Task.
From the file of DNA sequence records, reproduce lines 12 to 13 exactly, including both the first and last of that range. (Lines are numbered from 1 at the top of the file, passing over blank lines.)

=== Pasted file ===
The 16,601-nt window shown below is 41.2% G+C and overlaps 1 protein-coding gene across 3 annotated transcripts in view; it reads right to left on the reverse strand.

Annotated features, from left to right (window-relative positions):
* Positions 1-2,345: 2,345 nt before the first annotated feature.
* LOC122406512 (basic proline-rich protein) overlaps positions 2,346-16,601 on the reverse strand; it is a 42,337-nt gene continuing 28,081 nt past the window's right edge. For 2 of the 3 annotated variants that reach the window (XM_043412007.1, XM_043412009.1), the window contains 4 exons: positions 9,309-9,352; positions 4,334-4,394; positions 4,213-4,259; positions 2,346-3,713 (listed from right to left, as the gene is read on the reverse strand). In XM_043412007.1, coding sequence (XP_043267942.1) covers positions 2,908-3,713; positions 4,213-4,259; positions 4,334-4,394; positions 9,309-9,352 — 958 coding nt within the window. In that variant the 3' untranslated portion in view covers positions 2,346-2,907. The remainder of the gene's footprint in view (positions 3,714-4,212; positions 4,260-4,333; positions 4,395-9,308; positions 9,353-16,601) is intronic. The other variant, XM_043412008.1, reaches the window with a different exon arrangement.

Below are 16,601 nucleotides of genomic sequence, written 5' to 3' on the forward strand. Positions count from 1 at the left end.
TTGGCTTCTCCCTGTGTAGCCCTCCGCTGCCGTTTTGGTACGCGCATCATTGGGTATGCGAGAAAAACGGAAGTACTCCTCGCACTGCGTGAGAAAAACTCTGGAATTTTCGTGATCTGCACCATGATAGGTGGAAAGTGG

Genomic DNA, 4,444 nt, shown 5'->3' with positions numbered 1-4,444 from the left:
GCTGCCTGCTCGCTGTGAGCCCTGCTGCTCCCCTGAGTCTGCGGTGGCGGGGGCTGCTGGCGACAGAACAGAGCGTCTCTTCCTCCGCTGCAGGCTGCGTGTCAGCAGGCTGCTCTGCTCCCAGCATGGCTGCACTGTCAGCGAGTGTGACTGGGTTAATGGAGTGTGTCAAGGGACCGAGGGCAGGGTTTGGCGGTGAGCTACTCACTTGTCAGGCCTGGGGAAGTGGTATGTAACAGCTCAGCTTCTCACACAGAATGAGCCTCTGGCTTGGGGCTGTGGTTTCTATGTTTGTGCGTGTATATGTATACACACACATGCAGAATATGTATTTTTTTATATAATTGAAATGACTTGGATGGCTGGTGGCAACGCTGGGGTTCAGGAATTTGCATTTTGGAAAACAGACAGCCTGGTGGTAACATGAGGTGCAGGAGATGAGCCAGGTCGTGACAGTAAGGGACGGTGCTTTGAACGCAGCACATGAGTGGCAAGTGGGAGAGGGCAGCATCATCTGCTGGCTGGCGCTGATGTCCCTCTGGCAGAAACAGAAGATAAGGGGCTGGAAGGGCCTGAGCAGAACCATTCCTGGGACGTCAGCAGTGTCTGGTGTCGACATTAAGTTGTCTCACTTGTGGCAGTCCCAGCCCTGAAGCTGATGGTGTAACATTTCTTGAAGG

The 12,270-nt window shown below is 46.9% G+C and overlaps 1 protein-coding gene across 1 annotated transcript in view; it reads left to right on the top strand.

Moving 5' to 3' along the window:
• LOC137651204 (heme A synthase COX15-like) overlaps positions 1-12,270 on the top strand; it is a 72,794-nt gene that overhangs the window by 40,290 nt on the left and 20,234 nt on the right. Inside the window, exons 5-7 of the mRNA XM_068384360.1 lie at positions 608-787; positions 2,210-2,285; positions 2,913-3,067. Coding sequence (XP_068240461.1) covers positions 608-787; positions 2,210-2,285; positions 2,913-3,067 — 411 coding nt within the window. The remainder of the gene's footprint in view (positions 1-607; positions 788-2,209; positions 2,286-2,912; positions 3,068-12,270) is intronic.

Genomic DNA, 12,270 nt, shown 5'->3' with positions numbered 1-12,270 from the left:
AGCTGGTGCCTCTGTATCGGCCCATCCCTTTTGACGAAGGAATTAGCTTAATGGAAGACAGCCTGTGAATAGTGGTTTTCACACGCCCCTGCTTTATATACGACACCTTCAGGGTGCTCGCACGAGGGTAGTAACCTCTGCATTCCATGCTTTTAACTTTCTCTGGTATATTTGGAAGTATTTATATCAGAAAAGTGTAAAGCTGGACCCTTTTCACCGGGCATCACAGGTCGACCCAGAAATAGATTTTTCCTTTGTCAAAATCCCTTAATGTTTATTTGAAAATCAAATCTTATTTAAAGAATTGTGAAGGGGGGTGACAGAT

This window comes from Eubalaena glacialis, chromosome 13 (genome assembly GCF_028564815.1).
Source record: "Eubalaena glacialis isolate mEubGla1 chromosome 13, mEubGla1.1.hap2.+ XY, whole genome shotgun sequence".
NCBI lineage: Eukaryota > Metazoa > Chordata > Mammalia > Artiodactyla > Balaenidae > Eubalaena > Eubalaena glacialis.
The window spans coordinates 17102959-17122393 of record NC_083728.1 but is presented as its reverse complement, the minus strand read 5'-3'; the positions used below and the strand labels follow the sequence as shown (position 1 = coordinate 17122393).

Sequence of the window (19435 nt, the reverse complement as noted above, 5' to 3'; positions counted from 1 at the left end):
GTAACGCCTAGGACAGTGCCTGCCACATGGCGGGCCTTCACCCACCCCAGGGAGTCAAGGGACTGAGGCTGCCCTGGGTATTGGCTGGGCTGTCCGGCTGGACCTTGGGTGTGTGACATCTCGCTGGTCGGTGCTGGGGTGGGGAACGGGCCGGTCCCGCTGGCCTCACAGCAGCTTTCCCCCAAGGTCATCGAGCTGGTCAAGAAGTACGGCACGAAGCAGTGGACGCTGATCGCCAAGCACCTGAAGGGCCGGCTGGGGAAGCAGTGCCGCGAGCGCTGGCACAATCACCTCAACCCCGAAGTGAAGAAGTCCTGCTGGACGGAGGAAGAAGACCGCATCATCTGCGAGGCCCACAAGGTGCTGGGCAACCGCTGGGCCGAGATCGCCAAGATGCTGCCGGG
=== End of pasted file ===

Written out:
Genomic DNA, 12,270 nt, shown 5'->3' with positions numbered 1-12,270 from the left:
AGCTGGTGCCTCTGTATCGGCCCATCCCTTTTGACGAAGGAATTAGCTTAATGGAAGACAGCCTGTGAATAGTGGTTTTCACACGCCCCTGCTTTATATACGACACCTTCAGGGTGCTCGCACGAGGGTAGTAACCTCTGCATTCCATGCTTTTAACTTTCTCTGGTATATTTGGAAGTATTTATATCAGAAAAGTGTAAAGCTGGACCCTTTTCACCGGGCATCACAGGTCGACCCAGAAATAGATTTTTCCTTTGTCAAAATCCCTTAATGTTTATTTGAAAATCAAATCTTATTTAAAGAATTGTGAAGGGGGGTGACAGAT